March Newsletter – What Are The Three Most Relevant Topics To Increase Traffic and Sales?

Traffic and Sales

For the past month, I have been reading and rereading Google’s 2015 Path to Purchase summary and decided to break it down to the three most relevant topics to increase your traffic and sales this year.



A lot of people ask my opinion on paid search. Well, the truth is my opinion is irrelevant because it’s a fact that the American buying public spent over 16 hours searching for information on new vehicles before purchasing in 2015. With 89 percent of vehicle shoppers clearly representing the majority, there must not only be a budget toward search marketing but it must be a robust budget.

People are going to search for vehicles in a myriad of ways and with many different phrases. That’s great as long as you are visible for your core products and can dominate your geography. You must be able to be found when someone does a search, whether it is for a vehicle, price or dealer. So the question really shouldn’t exist in today’s environment whether or not search is a good idea or a matter of opinion. It’s a must.



The number of shoppers who will visit a physical dealership before a purchase continues to shrink. The current number of dealerships shoppers will visit is somewhere between one and two (depending on what source you read – this study showed 1.2), and that’s down from five total dealerships visited in 2005.

My opinion is people no longer need to go test drive and “kick the tires” when there are millions of videos on products, brands and features all over YouTube. That’s where shoppers are going to narrow down the their selection list. Why leave your home when you can save time by watching long-form video on a vehicle or from a dealer/OEM?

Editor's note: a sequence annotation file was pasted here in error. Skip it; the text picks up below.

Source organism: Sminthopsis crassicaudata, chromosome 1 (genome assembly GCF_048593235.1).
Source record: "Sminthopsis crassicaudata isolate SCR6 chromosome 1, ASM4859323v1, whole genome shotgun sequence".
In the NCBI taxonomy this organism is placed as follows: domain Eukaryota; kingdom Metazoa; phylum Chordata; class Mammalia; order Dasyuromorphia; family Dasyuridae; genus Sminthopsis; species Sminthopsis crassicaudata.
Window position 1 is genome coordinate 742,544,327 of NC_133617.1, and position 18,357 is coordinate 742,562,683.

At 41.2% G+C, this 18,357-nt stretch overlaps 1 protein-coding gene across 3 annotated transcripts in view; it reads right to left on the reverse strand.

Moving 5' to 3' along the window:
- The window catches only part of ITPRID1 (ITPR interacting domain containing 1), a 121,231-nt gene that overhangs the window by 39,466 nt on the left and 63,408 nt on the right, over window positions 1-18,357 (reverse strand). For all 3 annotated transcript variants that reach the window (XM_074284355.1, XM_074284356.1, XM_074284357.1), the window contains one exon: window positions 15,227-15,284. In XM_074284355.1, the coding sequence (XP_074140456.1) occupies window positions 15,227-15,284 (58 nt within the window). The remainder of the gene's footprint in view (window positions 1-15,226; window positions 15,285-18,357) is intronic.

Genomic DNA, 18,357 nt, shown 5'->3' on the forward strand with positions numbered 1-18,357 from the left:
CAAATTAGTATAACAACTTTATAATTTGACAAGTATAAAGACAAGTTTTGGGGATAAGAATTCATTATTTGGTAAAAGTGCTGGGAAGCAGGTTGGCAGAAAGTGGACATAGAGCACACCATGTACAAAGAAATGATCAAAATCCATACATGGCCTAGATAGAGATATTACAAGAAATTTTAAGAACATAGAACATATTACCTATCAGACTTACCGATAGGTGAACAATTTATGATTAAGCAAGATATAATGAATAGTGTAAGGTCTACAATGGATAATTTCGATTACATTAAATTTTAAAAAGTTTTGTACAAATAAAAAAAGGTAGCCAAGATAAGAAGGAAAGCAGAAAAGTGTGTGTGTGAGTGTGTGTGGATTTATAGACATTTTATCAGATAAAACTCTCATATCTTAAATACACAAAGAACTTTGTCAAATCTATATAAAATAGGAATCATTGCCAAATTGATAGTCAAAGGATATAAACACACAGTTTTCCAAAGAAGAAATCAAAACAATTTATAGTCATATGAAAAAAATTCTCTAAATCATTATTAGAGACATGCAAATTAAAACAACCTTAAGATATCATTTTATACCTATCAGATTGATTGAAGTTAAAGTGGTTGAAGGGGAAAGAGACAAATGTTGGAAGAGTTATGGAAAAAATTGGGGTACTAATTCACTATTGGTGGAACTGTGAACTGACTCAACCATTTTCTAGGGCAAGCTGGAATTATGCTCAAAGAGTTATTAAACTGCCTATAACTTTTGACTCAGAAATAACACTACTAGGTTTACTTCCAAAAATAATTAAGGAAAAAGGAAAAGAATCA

People are getting schooled on every aspect of their environment now from online videos. My reasoning is that video killed the traditional floor traffic source of tire kickers we all used to see. Video is something you are going to have to invest in, and there must be a custom aspect to it so you do not get lost in the crowd.



The dirtiest eight letter word in marketing is how to “conquest” a shopper. The average shopper in 2016 now considers four auto brands before purchase from top of the funnel to the bottom. The reason the OEMs have been on the loyalty and retention bandwagon in recent years is because of how big a business conquest has become to them and their competitors.

Conquest targets are always a lower return on investment than previous customers. But these stats would show you are going to lose some of your customer base to other brands, so there must be an effort to conquest new customers on your behalf. This stretches far beyond purely digital executions, but based on today’s buyer you better be living in a conquest state of mind, because everyone else will be.


I love to study customer channels, what makes people do what they do and why they respond. These three areas, search, video and conquest, will be the difference in growing versus shrinking in the future.

About the author

John Paul Strong: For someone who spends an average of 135 days outside of the office meeting with clients, John Paul Strong remains the driving force behind his Birmingham-based advertising agency, Strong Automotive Merchandising. Strong began his career as a fresh-faced account executive at Martin Advertising. Learning much, but never satisfied, he convinced his father to partner with him in reopening their own advertising agency in 2004, catering exclusively to the automotive industry. The company started strong but humble. The original roster of 10 employees and eight clients has exploded today, growing to 100 full-time employees and more than 220 automotive dealers. And it hasn’t gone without notice. Along the way, Strong Automotive Merchandising has been recognized as a perennial winner in Birmingham’s Best Places to Work contest and as a Top 20 Agency among Google’s National Ad Partners. Yet, Strong still finds time to share what he’s learned along the way. As an avid writer, he has published two books in the Next Day Traffic series, along with more than 1,000 automotive-focused blog posts. He is also a member of the Texas Auto Writers Association, and his success has been recognized in the Birmingham Business Journal’s 2013 “Top 40 Under 40” feature and the 2017 CEO Awards. The foundation for Strong’s career began at the University of Montevallo where he earned a bachelor’s degree in communication studies and advanced public speaking. Always staying ahead of the competition, Strong later went on to study in Harvard Business School’s Executive Education Program. Amid all of his endeavors, Strong always makes time for what matters most – his family. He is a proud husband to Amy, and father to Lilly Grace, Anne Charlotte, Hudson, and Ford.


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